previous
  • Basement Remodeling Tips
    Basement Remodeling Tips
  • Energy-Smart Details
    Energy-Smart Details
  • The Hobbit House and More
    The Hobbit House and More
  • Deck Design & Construction
    Deck Design & Construction
  • 7 Smart Kitchen Solutions
    7 Smart Kitchen Solutions
  • Read FHB on Your iPad
    Read FHB on Your iPad
  • Electrical Articles & Videos
    Electrical Articles & Videos
  • Master Carpenter Videos
    Master Carpenter Videos
  • All about Roofing
    All about Roofing
  • How to Install Housewrap Solo
    How to Install Housewrap Solo
  • Remodeling in Action
    Remodeling in Action
  • Tips & Techniques for Painting
    Tips & Techniques for Painting
  • Buyer's Guide to Insulation
    Buyer's Guide to Insulation
  • 9 Concrete Countertops Ideas
    9 Concrete Countertops Ideas
  • Shorten a Prehung Door
    Shorten a Prehung Door
  • 7 Trim Carpentry Secrets
    7 Trim Carpentry Secrets
  • Magazine Departments
    Magazine Departments
  • 7 Small Bathroom Layouts
    7 Small Bathroom Layouts
  • Clever daily tip in your inbox
    Clever daily tip in your inbox
  • Play the Inspector Game!
    Play the Inspector Game!
  • Video: Build a curved step
    Video: Build a curved step
  • The Passive House Build
    The Passive House Build
  • 12 Remodeling Secrets
    12 Remodeling Secrets
next
Pin It
continued 12next>VIEW ALL

More Wires Need Bigger Boxes

The National Electrical Code limits the number of wires in a box. Here's how to figure the size box you need.

Box-fill calculations are done to make sure there's enough room in an electrical box to accommodate safely the wires, splices, cable clamps (usually none in plastic boxes) and outlets or switches that you intend to put in the box.

The volume in cubic inches is usually marked inside nonmetallic boxes. If it's not, you can measure the inside dimensions of the box and figure it yourself.

Here's how to figure the size box that complies with the NEC.

Step one

Add up the wires and devices, A K A "conductor equivalents" (wires that start and end in the box -- pigtails -- aren't counted)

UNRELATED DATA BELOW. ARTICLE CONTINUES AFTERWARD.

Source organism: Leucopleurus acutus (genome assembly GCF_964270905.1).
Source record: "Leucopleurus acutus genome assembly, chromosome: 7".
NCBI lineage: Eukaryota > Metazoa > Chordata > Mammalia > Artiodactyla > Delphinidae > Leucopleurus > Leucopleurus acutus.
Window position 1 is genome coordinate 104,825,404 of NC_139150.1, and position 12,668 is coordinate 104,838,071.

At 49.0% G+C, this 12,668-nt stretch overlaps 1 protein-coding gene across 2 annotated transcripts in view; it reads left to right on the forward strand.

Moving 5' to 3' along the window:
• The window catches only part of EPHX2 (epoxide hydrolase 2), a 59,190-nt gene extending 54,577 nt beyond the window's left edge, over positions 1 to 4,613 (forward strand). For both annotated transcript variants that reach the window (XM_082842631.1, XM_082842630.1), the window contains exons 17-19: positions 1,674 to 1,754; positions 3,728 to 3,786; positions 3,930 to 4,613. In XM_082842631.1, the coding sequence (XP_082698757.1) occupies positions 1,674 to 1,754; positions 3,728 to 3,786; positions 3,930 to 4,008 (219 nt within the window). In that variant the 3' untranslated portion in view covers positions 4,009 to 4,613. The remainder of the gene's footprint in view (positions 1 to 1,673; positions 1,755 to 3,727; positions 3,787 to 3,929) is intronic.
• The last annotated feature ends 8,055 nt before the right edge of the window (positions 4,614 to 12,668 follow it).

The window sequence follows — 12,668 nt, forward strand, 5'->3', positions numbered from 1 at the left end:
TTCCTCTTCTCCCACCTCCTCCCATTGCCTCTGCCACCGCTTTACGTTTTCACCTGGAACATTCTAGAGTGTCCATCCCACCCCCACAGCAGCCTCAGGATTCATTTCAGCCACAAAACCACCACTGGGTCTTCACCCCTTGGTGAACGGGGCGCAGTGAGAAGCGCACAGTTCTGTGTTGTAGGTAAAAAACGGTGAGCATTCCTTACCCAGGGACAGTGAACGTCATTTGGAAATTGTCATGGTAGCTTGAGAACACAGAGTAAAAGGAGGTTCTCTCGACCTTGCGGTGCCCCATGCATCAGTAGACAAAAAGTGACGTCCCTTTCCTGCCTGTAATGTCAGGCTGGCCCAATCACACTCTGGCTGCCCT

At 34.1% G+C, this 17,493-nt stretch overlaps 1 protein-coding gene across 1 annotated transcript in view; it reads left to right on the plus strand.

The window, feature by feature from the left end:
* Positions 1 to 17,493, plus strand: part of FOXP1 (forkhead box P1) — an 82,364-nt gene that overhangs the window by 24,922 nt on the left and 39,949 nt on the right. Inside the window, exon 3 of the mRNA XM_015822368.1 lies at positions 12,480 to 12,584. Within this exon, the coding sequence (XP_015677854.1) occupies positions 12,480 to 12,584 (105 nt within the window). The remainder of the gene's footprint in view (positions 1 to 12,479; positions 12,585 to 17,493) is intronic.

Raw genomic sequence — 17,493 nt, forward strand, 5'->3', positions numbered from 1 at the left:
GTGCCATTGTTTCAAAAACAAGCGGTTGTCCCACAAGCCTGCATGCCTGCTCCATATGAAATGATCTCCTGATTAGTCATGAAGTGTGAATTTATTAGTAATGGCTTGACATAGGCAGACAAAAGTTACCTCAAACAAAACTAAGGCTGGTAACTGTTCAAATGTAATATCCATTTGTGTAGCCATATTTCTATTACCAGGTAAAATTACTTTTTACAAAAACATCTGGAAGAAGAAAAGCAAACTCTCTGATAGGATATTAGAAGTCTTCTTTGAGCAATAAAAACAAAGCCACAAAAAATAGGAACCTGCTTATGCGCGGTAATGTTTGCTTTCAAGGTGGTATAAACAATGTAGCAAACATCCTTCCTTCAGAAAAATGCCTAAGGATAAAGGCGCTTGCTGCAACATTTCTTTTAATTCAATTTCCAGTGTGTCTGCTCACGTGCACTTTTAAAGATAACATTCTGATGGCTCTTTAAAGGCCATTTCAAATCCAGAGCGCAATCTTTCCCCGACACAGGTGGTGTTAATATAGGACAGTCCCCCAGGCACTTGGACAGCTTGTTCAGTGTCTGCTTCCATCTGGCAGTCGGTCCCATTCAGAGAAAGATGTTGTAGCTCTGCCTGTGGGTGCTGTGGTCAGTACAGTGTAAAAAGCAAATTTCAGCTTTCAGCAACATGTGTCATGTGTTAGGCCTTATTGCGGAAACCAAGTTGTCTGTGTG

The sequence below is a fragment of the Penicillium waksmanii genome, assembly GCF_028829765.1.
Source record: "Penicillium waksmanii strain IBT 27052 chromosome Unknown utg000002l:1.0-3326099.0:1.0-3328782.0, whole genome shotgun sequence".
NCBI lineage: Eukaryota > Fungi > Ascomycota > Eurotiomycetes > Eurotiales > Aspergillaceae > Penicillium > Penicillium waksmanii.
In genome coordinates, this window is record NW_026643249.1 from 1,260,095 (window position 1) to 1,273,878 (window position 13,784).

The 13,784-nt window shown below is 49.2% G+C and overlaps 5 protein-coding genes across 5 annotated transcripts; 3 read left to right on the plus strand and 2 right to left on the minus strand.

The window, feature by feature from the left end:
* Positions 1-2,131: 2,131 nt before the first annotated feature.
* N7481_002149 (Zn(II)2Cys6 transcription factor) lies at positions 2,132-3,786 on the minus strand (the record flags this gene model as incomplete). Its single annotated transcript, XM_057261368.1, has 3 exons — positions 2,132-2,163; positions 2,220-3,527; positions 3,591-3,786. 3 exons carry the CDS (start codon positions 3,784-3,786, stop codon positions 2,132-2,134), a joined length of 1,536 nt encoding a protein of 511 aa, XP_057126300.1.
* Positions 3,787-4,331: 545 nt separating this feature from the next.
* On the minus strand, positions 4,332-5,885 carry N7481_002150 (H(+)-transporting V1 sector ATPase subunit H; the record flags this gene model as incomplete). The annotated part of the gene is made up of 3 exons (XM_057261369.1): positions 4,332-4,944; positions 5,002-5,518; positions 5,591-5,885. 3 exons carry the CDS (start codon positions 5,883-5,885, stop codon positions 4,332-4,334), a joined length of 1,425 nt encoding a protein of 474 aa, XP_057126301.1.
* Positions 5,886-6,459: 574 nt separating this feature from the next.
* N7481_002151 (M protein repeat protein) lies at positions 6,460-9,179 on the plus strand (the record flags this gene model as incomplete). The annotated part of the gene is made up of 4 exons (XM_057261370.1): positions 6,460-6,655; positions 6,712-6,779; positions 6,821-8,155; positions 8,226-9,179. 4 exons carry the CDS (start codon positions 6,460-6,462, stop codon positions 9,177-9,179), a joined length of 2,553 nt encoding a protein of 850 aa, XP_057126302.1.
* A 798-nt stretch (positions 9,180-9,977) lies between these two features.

Each current-carrying wire = 1
All ground wires together = 1
All clamps together = 1
Each receptacle or switch = 2

Step two

Multiply the number of conductor equivalents (total from step one) by their volume factor in cubic inches (listed below)

14-ga. wire takes 2 cu. in. per conductor
12-ga. wire takes 2.25 cu. in. per conductor
10-ga. wire takes 2.5 cu. in. per conductor
If a box contains different gauges of wire, use actual volume factors for the wires and the largest volume factor for ground wires, devices, and clamps.

Example

A PVC box has two 14/2 cables, one 14/3 cable, and one receptacle. The box has no internal clamps. What's the minimum box volume needed?

Step 1. Count the conductors:
2 conductors per 14/2 cable x 2 cables = 4
3 conductors in the 14/3 cable = 3
All grounds together = 1
No internal clamps = 0
Receptacle outlet = 2                 
Total conductor equivalents = 10

Step 2. The volume factor for 14-ga. wire is 2 cu. in., so:

10 conductor equivalents
 x 2 cu. in.                   
 = 20 cu. in. box

Single-gang boxes come in three sizes, 18 cu. in., 20.4 cu. in. and 22.5 cu. in. Although smaller is cheaper, larger may avoid box-fill violations. Single-gang boxes come in three sizes, 18 cu. in., 20.4 cu. in. and 22.5 cu. in. Although smaller is cheaper, larger may avoid box-fill violations.
A 4-in. junction box solves most box-fill problems. Throw on a single- or double-gang plaster ring that comes flush with the drywall, and you've got a box that's hard to overfill. A 4-in. junction box solves most box-fill problems. Throw on a single- or double-gang plaster ring that comes flush with the drywall, and you've got a box that's hard to overfill.

Clifford A. Popejoy is a licensed electrical contractor in Sacramento, California. See his article "Adding an Outside Outlet" in the February/March 2004 issue of Fine Homebuilding (#161).

Photos: Andy Engel

From Fine Homebuilding144 , pp. 79 December 1, 2001
continued 12next>VIEW ALL